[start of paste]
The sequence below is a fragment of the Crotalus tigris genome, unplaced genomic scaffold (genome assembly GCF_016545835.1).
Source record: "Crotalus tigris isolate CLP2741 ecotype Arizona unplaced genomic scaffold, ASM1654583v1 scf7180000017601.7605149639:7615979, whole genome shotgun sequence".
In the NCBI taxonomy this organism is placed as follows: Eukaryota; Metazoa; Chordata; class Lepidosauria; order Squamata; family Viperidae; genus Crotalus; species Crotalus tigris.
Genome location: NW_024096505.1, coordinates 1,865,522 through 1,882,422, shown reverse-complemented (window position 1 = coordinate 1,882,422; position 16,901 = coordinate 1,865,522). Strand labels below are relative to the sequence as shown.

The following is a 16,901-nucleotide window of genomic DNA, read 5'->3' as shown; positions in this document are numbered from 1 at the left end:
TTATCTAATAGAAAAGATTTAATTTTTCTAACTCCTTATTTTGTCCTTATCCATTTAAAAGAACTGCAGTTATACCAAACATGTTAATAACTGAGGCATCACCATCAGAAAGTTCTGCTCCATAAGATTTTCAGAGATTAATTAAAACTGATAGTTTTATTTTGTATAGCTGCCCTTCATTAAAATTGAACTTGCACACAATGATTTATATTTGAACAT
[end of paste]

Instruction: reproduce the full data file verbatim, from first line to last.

The sequence below is a fragment of the Crotalus tigris genome, unplaced genomic scaffold (genome assembly GCF_016545835.1).
Source record: "Crotalus tigris isolate CLP2741 ecotype Arizona unplaced genomic scaffold, ASM1654583v1 scf7180000017601.7605149639:7615979, whole genome shotgun sequence".
In the NCBI taxonomy this organism is placed as follows: Eukaryota; Metazoa; Chordata; class Lepidosauria; order Squamata; family Viperidae; genus Crotalus; species Crotalus tigris.
Genome location: NW_024096505.1, coordinates 1,865,522 through 1,882,422, shown reverse-complemented (window position 1 = coordinate 1,882,422; position 16,901 = coordinate 1,865,522). Strand labels below are relative to the sequence as shown.

The following is a 16,901-nucleotide window of genomic DNA, read 5'->3' as shown; positions in this document are numbered from 1 at the left end:
TTATCTAATAGAAAAGATTTAATTTTTCTAACTCCTTATTTTGTCCTTATCCATTTAAAAGAACTGCAGTTATACCAAACATGTTAATAACTGAGGCATCACCATCAGAAAGTTCTGCTCCATAAGATTTTCAGAGATTAATTAAAACTGATAGTTTTATTTTGTATAGCTGCCCTTCATTAAAATTGAACTTGCACACAATGATTTATATTTGAACAT